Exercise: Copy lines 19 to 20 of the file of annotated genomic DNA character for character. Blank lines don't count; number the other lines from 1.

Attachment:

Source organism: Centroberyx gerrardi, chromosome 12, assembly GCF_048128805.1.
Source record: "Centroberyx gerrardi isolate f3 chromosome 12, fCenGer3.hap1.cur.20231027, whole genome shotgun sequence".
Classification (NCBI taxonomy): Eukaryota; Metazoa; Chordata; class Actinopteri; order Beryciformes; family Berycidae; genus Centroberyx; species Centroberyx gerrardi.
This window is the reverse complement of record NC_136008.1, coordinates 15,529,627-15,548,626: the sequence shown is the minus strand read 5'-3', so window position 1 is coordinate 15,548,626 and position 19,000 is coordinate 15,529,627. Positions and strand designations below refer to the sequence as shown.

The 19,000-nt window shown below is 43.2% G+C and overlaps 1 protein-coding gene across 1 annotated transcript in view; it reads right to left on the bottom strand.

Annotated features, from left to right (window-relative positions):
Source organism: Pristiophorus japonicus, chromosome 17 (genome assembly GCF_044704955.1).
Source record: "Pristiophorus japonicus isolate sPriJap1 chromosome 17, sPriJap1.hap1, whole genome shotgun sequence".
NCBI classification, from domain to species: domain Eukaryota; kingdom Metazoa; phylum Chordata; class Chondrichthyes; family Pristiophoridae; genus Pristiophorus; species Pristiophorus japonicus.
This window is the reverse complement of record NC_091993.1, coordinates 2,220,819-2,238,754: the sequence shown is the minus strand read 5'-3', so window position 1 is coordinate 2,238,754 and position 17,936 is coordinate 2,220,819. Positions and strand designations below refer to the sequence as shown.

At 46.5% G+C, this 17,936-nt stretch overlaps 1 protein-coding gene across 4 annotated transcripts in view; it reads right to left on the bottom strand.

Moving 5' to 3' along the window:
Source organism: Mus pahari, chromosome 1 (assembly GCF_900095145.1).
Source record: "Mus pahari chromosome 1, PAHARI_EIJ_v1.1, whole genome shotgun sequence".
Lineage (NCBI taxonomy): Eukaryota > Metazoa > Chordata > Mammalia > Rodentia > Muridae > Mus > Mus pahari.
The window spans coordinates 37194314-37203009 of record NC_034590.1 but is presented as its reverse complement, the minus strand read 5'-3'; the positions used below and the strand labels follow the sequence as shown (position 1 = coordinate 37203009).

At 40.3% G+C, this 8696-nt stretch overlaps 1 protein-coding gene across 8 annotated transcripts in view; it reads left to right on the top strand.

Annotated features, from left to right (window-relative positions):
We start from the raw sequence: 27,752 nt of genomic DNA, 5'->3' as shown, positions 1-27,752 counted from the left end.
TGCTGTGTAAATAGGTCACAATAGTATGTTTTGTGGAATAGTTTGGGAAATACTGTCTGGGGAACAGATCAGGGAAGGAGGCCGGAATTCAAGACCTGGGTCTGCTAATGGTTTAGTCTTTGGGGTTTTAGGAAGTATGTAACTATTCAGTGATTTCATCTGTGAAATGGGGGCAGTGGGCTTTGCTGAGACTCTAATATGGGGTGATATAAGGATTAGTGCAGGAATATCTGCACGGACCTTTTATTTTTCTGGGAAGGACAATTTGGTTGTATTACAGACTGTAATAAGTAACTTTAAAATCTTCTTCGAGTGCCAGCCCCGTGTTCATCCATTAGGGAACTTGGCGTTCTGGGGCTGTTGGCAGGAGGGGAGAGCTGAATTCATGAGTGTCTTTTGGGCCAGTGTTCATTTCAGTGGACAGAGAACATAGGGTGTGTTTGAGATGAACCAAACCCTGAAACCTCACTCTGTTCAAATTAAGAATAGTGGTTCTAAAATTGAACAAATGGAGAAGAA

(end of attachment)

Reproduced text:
We start from the raw sequence: 27,752 nt of genomic DNA, 5'->3' as shown, positions 1-27,752 counted from the left end.
TGCTGTGTAAATAGGTCACAATAGTATGTTTTGTGGAATAGTTTGGGAAATACTGTCTGGGGAACAGATCAGGGAAGGAGGCCGGAATTCAAGACCTGGGTCTGCTAATGGTTTAGTCTTTGGGGTTTTAGGAAGTATGTAACTATTCAGTGATTTCATCTGTGAAATGGGGGCAGTGGGCTTTGCTGAGACTCTAATATGGGGTGATATAAGGATTAGTGCAGGAATATCTGCACGGACCTTTTATTTTTCTGGGAAGGACAATTTGGTTGTATTACAGACTGTAATAAGTAACTTTAAAATCTTCTTCGAGTGCCAGCCCCGTGTTCATCCATTAGGGAACTTGGCGTTCTGGGGCTGTTGGCAGGAGGGGAGAGCTGAATTCATGAGTGTCTTTTGGGCCAGTGTTCATTTCAGTGGACAGAGAACATAGGGTGTGTTTGAGATGAACCAAACCCTGAAACCTCACTCTGTTCAAATTAAGAATAGTGGTTCTAAAATTGAACAAATGGAGAAGAA